Duart House once a horse farm

Rose Chap­man is a re­tired librarian and was res­i­dent care­taker of Duart House from 2008-2013. While liv­ing there she be­came fas­ci­nated with the old house and the McLean fam­ily who lived there, and is writ­ing a book about their lives.

Havelock North Village Press - - News -

It is not gen­er­ally known that the en­vi­rons of Duart His­toric House, in Duart Road Have­lock North, were once pad­docks dot­ted with thor­ough­bred horses.

In 1882, when Duart was built, the es­tate cov­ered more than 60ha. Over the years, this land­scape, with its healthy air and views, has been sub­di­vided many times. To­day, the gar­dens of Duart House cover only about 1.2ha.

Duart House was built for a Scots­man, Al­lan McLean (1833-1898), who came to Hawke’s Bay in the late 1860s via the gold­fields of Aus­tralia. He man­aged Waimarama Sta­tion for Mein­ertzha­gen and Camp­bell un­til he bought Tuk­i­tuki Sta­tion in 1870. This 4250ha property stretched along the eastern river bank from about where Red Bridge is now, to Clive Grange (Te Awanga). That same year, “Tuki” McLean, as he was known, mar­ried Han­nah, the el­dest child of John and Mar­garet Cham­bers of Te Mata Sta­tion and their first seven chil­dren were born at Tuk­i­tuki.

Although Tuk­i­tuki was pri­mar­ily a sheep sta­tion, Al­lan McLean be­gan breed­ing thor­ough­bred horses from about 1875, trav­el­ling to Mel­bourne to pur­chase stud an­i­mals, as well as buy­ing and sell­ing lo­cally. Horse­breed­ing and rac­ing were al­most oblig­a­tory for the wealthy run­hold­ers of Hawke’s Bay, and race meet­ings were im­por­tant so­cial and sport­ing events.

By the late 1870s, the Tuk­i­tuki River, then un­bridged, was prov­ing a se­ri­ous ob­sta­cle to at­ten­dance at race meet­ings, espe­cially in floods. He made the de­ci­sion to move across the river, build a grand house, and set­tle se­ri­ously into mak­ing large sums of money from his horses. The fact that the chil­dren were grow­ing up and needed bet­ter school­ing was an­other con­sid­er­a­tion.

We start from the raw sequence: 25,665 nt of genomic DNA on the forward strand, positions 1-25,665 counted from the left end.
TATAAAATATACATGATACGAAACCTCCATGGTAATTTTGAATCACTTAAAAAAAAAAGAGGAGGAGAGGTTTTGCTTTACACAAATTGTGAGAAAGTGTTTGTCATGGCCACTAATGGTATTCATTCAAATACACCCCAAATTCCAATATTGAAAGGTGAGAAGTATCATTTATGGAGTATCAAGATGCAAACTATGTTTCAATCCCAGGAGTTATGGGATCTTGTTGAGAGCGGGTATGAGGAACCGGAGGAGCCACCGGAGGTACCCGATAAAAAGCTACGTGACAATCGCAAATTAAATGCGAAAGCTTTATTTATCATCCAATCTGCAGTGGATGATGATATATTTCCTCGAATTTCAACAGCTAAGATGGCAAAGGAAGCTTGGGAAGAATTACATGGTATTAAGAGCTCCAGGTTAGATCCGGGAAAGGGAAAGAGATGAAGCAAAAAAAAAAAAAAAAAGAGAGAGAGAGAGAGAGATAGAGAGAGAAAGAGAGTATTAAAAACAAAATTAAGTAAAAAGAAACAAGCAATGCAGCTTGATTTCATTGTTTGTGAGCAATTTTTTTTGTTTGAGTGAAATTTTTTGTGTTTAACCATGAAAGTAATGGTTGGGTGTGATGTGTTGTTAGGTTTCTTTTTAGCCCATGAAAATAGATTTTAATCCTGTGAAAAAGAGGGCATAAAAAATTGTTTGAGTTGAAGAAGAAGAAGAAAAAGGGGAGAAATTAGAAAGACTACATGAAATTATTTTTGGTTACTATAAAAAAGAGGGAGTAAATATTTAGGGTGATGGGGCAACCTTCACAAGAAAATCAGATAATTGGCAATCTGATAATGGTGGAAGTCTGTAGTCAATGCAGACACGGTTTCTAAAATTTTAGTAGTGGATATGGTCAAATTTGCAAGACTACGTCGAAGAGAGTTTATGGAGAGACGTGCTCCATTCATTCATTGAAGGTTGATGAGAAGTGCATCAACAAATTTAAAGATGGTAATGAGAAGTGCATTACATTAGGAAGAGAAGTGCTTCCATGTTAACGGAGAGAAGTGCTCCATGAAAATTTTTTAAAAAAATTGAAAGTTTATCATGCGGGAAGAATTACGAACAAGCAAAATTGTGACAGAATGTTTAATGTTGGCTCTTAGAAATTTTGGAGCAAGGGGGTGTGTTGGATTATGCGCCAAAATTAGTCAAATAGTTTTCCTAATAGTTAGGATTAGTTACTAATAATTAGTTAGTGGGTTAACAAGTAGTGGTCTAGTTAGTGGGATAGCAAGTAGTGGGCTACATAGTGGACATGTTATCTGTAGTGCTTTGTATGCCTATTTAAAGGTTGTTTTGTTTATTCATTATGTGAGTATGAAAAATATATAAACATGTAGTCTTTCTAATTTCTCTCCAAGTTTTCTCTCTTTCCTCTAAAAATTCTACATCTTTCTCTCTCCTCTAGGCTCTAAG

The sta­bles, with staff re­cruited lo­cally, were lo­cated not at the house, but near the cor­ner of Te Mata and Duart Roads. Well-known train­ers Chaffe, and Ewart were em­ployed, and when a news­pa­per cor­re­spon­dent vis­ited Duart for a tour of the sta­bles, he was in­vited for lunch where the ta­ble-talk was all of “horses, horses, horses… even the sauce was horse­rad­ish!”.

Some of Tuki’s most suc­cess­ful horses in­cluded Pa­tri­arch, The Mute, Javelin, King­fisher, Louie and many oth­ers. Their prog­eny were much in de­mand, and McLean, although bad-tem­pered and ar­ro­gant, was a re­spected man in the equine com­mu­nity, do­nat­ing valu­able prizes and giv­ing money (at least once) to char­ity.

Af­ter his death in 1898, all his stock and a large part of the Duart Es­tate were sold off — his sons wanted to be en­gi­neers, not horse­men.

To­day, Duart is owned by Hast­ings District Coun­cil and man­aged by the Duart House So­ci­ety. The house, with func­tion rooms and colo­nial­style museum up­stairs, is open to the pub­lic from 10am un­til noon on the first Sun­day of each month, or by ar­range­ment with the care­taker. The gar­dens, beau­ti­ful all year but espe­cially in spring, are open dur­ing day­light hours.

■ If any read­ers have im­ages of the horses in this ar­ti­cle, or of Al­lan McLean, please con­tact Rose ki­wirose@hot­mail.com

Duart House in the early days.

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